9 Crops to Grow in a Crisis
What crops should you grow in a crisis or simply to prepare for uncertain times?
The events surrounding the worldwide pandemic in 2020 have motivated many to either start a garden or get more strategic about what they plant. Even those of us who have gardened on a larger scale for years are beginning to re-think what we grow in case a time comes when we don’t have grocery stores as a back-up.
Whether you are beginning your first garden or are scaling up your gardening efforts, you may be asking yourself, what ARE the best crops to grow in a crisis situation (or to prepare in the event of one).
To help guide you on this question that many of us are asking for the first time, I spoke to two of my favorite gardening and homesteading experts — Kevin Espiritu of Epic Gardening and Melissa K. Norris of Pioneering Today.
In this episode of the Beginner’s Garden Podcast, Kevin, Melissa, and I talk about how to garden in a preparedness or crisis situation. You can listen to our conversation below.
Top Vegetables to Grow in a Preparedness Garden
One topic Kevin, Melissa, and I discussed was which crops each of us would grow if we only could grow three and our food supply depended on these crops. Each of us chose three without talking about it before our conversation, and surprisingly, we ended up with nine different crops!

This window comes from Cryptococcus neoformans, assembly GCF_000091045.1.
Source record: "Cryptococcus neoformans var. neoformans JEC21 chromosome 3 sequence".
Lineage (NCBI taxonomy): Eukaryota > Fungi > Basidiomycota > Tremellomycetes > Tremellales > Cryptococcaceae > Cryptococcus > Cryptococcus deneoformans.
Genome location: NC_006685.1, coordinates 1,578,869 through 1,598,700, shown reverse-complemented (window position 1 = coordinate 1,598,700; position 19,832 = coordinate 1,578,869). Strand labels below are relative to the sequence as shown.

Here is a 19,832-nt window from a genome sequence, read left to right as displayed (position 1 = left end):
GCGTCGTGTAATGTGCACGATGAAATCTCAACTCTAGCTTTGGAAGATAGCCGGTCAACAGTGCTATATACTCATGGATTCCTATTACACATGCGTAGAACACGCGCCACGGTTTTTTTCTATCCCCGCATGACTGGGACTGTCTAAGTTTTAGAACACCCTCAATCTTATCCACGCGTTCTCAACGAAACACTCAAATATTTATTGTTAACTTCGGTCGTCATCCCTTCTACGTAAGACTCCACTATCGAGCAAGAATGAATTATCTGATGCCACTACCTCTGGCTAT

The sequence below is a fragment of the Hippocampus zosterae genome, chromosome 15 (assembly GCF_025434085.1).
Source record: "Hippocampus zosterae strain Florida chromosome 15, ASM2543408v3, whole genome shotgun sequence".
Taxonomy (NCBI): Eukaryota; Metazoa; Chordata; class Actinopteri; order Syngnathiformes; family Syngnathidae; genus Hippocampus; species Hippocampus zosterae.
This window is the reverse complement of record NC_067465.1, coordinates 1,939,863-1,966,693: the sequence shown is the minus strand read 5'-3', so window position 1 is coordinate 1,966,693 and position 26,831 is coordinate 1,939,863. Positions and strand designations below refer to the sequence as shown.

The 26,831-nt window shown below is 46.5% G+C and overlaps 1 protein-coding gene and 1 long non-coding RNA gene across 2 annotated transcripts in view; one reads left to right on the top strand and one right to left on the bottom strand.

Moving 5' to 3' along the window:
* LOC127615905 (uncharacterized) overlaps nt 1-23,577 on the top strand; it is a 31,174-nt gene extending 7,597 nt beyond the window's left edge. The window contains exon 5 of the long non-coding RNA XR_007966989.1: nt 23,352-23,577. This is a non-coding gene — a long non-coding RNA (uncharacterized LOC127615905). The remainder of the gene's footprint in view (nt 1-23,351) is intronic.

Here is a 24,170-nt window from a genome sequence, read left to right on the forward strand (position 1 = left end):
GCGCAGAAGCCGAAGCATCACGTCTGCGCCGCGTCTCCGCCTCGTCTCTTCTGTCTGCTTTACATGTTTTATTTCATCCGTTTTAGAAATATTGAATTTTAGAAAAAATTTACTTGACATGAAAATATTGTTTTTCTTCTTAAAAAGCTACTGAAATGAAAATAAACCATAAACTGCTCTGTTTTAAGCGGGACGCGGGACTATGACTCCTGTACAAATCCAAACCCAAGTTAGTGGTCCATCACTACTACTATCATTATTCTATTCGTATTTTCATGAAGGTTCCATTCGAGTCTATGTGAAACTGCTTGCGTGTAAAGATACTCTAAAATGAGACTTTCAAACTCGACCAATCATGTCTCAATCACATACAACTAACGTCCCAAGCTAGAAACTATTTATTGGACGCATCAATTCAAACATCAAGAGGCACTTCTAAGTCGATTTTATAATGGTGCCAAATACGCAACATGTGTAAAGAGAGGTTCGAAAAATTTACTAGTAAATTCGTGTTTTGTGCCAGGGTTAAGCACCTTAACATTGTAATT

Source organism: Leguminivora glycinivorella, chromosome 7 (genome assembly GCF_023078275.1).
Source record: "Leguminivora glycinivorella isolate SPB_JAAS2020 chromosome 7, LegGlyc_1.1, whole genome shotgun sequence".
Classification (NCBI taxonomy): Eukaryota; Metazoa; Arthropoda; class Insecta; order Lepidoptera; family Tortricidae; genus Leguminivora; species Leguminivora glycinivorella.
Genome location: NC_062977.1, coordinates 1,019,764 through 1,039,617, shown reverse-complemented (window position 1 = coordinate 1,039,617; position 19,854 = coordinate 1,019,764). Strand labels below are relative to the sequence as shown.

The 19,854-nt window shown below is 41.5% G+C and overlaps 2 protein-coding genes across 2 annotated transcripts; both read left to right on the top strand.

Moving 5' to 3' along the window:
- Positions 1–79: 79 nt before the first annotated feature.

As we discussed these nine crops, three themes emerged that I think are important for everyone to understand:
- Grow what YOU and your family will eat.
- Grow what grows best in YOUR climate.
- There’s not a one-size-fits-all approach to what will work best for you.
(Learn more about what you should consider when choosing what to plant in your garden here.)
With these ideas in mind, let’s discover which nine crops Kevin, Melissa, and I believe are perfect crops to grow in a crisis for the ultimate preparedness garden.
Kevin’s number one pick was potatoes. Easy to grow and quick to harvest, potatoes also boast a high caloric density — an important consideration for a preparedness situation. Plus, for the amount of space required to grow potatoes (which can grow in raised beds, containers, or in the ground), the potential yield per square foot is higher than many other vegetables.
Learn how to grow potatoes here. (And learn how to store them here.)
Melissa’s number one pick was beans. They are easy to grow and are a versatile crop. They can be grown as snap beans or shelling beans — or both. Melissa and I both prefer pole beans for the increased yield they provide, and they can be productive in a small space.